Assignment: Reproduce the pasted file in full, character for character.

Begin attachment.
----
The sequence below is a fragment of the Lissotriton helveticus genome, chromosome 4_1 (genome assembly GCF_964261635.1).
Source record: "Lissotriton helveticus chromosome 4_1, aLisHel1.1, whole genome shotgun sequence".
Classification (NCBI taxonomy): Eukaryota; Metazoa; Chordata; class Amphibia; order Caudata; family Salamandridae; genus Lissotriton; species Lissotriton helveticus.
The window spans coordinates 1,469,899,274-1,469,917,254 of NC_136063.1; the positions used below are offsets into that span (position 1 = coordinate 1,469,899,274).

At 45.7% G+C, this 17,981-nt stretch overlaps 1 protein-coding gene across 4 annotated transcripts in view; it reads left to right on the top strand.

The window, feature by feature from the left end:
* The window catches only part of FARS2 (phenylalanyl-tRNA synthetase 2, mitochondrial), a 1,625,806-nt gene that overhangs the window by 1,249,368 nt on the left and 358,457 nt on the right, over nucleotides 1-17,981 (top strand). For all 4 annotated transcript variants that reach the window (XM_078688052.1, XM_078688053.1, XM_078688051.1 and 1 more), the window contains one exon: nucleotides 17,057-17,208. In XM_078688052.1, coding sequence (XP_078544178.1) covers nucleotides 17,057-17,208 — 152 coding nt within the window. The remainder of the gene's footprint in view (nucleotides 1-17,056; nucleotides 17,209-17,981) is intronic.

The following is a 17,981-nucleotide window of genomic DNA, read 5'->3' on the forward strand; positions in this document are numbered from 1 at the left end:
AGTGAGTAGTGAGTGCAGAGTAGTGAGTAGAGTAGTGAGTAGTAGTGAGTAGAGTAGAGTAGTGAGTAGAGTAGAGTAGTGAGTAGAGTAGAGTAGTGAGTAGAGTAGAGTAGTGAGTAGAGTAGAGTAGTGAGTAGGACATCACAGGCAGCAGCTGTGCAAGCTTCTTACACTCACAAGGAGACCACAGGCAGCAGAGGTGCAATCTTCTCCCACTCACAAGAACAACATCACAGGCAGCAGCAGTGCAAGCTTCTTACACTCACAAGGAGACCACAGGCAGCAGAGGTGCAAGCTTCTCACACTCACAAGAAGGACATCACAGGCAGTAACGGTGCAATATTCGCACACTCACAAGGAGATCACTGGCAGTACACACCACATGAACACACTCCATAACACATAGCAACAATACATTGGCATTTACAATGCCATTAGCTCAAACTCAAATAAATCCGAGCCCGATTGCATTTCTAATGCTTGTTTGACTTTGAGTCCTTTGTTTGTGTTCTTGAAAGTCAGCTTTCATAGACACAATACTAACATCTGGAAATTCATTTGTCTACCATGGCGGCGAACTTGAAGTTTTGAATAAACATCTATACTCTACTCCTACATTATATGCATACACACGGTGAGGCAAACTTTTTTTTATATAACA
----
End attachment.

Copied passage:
The sequence below is a fragment of the Lissotriton helveticus genome, chromosome 4_1 (genome assembly GCF_964261635.1).
Source record: "Lissotriton helveticus chromosome 4_1, aLisHel1.1, whole genome shotgun sequence".
Classification (NCBI taxonomy): Eukaryota; Metazoa; Chordata; class Amphibia; order Caudata; family Salamandridae; genus Lissotriton; species Lissotriton helveticus.
The window spans coordinates 1,469,899,274-1,469,917,254 of NC_136063.1; the positions used below are offsets into that span (position 1 = coordinate 1,469,899,274).

At 45.7% G+C, this 17,981-nt stretch overlaps 1 protein-coding gene across 4 annotated transcripts in view; it reads left to right on the top strand.

The window, feature by feature from the left end:
* The window catches only part of FARS2 (phenylalanyl-tRNA synthetase 2, mitochondrial), a 1,625,806-nt gene that overhangs the window by 1,249,368 nt on the left and 358,457 nt on the right, over nucleotides 1-17,981 (top strand). For all 4 annotated transcript variants that reach the window (XM_078688052.1, XM_078688053.1, XM_078688051.1 and 1 more), the window contains one exon: nucleotides 17,057-17,208. In XM_078688052.1, coding sequence (XP_078544178.1) covers nucleotides 17,057-17,208 — 152 coding nt within the window. The remainder of the gene's footprint in view (nucleotides 1-17,056; nucleotides 17,209-17,981) is intronic.

The following is a 17,981-nucleotide window of genomic DNA, read 5'->3' on the forward strand; positions in this document are numbered from 1 at the left end:
AGTGAGTAGTGAGTGCAGAGTAGTGAGTAGAGTAGTGAGTAGTAGTGAGTAGAGTAGAGTAGTGAGTAGAGTAGAGTAGTGAGTAGAGTAGAGTAGTGAGTAGAGTAGAGTAGTGAGTAGAGTAGAGTAGTGAGTAGGACATCACAGGCAGCAGCTGTGCAAGCTTCTTACACTCACAAGGAGACCACAGGCAGCAGAGGTGCAATCTTCTCCCACTCACAAGAACAACATCACAGGCAGCAGCAGTGCAAGCTTCTTACACTCACAAGGAGACCACAGGCAGCAGAGGTGCAAGCTTCTCACACTCACAAGAAGGACATCACAGGCAGTAACGGTGCAATATTCGCACACTCACAAGGAGATCACTGGCAGTACACACCACATGAACACACTCCATAACACATAGCAACAATACATTGGCATTTACAATGCCATTAGCTCAAACTCAAATAAATCCGAGCCCGATTGCATTTCTAATGCTTGTTTGACTTTGAGTCCTTTGTTTGTGTTCTTGAAAGTCAGCTTTCATAGACACAATACTAACATCTGGAAATTCATTTGTCTACCATGGCGGCGAACTTGAAGTTTTGAATAAACATCTATACTCTACTCCTACATTATATGCATACACACGGTGAGGCAAACTTTTTTTTATATAACA